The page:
Hacker News new | past | comments | ask | show | jobs | submit login
Building A Node.js Server That Won't Melt (hacks.mozilla.org)
200 points by lloydhilaiel on Jan 15, 2013 | hide | past | web | favorite | 48 comments

This is definitely neat; it's a simple, clever way to fail somewhat-gracefully.

Interestingly, this is one piece of a broader strategy for building scalable web applications, addressed in Matt Welsh's thesis (SEDA):


If you haven't taken a look at the ideas in SEDA, it's definitely worth the time. Most modern web apps incorporate at least some pieces of it to great effect.

That's a very good technique! I did not even know about the event loop lag until now... It feels good to get a daily education from Hacker News!

  // check if we're toobusy() - note, this call is extremely fast, and returns
  // state that is calculated asynchronously.  
  if (toobusy()) res.send(503, "I'm busy right now, sorry.");
Saying it is calculated "asynchronously" seems pretty confusing in this context. Maybe "is cached at a fixed interval"?

Side note: caching at a fixed interval is a great way to save CPU cycles. If you're serving 100req/s and you had to grab the current time within 1sec accuracy for them, you could have 1/100th the amount of Date calls by getting the time each second instead of each request.

I agree. /me fixes

Nope, it is literally calculated asynchronously. Look at https://github.com/lloyd/node-toobusy/blob/master/toobusy.cc... and lines 91/92 which sets up the background timer.

Why you would do this, instead of putting your node server behind a more battle tested proxy, like Varnish or HAProxy, and limiting the number of simultaneous connections.

Do both: each layer and service in an application should be able to manage its own load. Helps prevent cascading failures too.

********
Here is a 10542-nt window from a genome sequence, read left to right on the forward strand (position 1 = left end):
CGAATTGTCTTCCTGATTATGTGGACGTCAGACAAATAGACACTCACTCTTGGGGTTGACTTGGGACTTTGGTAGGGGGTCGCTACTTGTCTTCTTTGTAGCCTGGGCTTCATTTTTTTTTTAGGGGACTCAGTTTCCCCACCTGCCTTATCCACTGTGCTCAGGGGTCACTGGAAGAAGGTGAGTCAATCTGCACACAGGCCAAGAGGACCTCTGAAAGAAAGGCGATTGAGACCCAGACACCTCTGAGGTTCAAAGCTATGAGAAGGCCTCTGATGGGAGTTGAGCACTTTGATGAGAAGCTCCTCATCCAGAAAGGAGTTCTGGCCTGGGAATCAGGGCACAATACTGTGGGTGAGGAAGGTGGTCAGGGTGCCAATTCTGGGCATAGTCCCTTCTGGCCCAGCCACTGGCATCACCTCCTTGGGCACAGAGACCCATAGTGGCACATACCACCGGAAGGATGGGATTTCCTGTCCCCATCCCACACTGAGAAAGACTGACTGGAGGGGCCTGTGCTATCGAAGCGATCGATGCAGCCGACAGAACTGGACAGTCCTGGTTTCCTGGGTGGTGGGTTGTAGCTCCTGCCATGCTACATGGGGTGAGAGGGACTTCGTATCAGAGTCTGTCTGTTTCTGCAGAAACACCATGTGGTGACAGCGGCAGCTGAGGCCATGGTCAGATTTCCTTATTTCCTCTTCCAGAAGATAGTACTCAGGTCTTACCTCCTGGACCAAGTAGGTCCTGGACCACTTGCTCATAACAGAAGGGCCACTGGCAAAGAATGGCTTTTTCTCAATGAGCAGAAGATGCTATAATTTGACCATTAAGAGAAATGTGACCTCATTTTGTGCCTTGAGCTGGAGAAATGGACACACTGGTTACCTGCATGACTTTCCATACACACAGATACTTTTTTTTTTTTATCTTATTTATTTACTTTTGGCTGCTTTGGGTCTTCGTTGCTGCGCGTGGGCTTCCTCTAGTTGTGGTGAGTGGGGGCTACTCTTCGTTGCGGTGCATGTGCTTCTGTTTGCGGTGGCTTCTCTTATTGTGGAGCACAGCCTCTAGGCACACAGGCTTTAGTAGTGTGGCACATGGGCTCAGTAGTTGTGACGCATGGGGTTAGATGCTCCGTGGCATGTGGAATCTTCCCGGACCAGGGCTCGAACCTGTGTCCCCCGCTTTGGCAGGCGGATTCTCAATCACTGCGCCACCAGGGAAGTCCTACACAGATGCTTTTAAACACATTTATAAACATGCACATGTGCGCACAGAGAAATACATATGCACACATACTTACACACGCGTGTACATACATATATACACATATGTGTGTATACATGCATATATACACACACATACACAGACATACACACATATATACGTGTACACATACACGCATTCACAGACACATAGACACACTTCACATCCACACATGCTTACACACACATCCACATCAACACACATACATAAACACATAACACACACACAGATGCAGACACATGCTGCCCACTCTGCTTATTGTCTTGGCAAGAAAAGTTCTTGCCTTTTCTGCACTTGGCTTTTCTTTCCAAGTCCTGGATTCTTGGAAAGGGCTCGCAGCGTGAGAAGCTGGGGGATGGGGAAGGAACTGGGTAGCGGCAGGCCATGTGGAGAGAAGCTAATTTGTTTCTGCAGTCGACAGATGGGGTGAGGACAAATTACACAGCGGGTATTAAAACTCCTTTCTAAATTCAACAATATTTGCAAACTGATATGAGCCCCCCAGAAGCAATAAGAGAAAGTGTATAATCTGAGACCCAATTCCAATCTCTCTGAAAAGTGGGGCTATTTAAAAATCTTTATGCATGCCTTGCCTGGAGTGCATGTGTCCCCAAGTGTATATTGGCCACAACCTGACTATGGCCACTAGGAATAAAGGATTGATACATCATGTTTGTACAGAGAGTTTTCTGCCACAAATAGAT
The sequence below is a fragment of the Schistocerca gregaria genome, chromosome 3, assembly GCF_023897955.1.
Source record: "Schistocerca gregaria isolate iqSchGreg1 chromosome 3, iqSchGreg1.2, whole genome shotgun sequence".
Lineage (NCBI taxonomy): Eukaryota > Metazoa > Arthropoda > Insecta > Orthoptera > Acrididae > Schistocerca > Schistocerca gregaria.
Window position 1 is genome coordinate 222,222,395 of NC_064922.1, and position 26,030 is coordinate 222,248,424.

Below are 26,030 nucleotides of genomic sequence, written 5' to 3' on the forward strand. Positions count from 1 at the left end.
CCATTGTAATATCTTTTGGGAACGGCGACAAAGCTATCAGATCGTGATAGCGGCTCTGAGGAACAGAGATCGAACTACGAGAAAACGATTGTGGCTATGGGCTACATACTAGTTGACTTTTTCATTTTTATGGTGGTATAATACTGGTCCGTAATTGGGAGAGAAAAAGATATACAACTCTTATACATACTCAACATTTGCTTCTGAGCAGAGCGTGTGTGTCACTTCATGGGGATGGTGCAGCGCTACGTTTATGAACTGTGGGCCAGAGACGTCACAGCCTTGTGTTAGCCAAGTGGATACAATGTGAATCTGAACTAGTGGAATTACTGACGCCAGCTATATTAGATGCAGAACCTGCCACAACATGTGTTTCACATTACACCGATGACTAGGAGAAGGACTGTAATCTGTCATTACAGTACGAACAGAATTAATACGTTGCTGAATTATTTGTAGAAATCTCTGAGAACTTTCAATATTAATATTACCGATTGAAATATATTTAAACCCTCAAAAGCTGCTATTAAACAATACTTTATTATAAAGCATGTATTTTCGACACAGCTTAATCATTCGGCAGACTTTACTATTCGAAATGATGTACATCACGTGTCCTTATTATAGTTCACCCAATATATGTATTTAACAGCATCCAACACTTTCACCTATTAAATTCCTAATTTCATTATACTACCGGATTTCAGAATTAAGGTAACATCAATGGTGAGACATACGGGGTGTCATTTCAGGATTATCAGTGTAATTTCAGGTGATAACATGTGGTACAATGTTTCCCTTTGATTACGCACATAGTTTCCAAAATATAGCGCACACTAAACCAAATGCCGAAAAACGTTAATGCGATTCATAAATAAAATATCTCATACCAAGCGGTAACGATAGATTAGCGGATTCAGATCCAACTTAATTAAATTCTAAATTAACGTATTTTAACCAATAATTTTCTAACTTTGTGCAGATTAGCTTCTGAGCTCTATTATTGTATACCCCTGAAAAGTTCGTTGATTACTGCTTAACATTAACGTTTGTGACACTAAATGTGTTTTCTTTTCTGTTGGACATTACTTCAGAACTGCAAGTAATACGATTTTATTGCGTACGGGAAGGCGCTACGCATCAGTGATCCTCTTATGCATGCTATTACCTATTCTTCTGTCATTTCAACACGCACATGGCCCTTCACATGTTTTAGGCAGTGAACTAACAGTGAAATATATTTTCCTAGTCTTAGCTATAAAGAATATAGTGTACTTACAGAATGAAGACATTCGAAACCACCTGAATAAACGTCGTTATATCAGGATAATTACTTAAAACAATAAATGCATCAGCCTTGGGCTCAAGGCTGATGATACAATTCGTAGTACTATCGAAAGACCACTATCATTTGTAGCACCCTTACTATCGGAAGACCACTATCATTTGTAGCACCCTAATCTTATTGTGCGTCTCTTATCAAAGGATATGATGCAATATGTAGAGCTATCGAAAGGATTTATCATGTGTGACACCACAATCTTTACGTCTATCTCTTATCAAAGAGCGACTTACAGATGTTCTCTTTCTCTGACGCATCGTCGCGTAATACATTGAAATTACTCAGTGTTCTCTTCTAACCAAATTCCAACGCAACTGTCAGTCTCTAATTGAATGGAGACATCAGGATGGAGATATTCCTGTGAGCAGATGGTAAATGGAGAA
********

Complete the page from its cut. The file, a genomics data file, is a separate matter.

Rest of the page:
Read up on Netflix's architecture, where they've talked about this a lot. And the book "Release It!: Design and Deploy Production-Ready Software" (Nygard), though Java-oriented in its examples, covers the concepts well.

Our problem is the the number of simultaneous connections we can support isn't static, it varies depending on the type of traffic bursts (i.e. New vs. Returning users).

But agree that a higher level proxy is useful - because this way your overloaded application doesn't even need to deal with traffic (we hope to use toobusy to have applications instruct the routing layer to temporarily block / reroute traffic in times of load).

The reason that I asked that is I feel that most applications end up needing something at that layer eventually anyways, but not knowing exactly what level of traffic results in too much load is a good reason to do this.

It seems to me that letting the computer calculate when it's in trouble is preferable to have a human guessing.

I think this would simplify implementing a load-balancing proxy in some ways. If a server responds with a 503 generated by node-toobusy, the load balancer will know immediately to reroute the request to another server, rather than having to wait for a timeout or some other threshold.

So this load-balancer is balancing between A&B. Now A gives back a few 503's, you are going to send everything over to B ?

[edit] I do get your point, I was just saying: don't start implementing a naive load-balancer :-)

You'd do it because it's

  npm install toobusy 
then somewhere in your project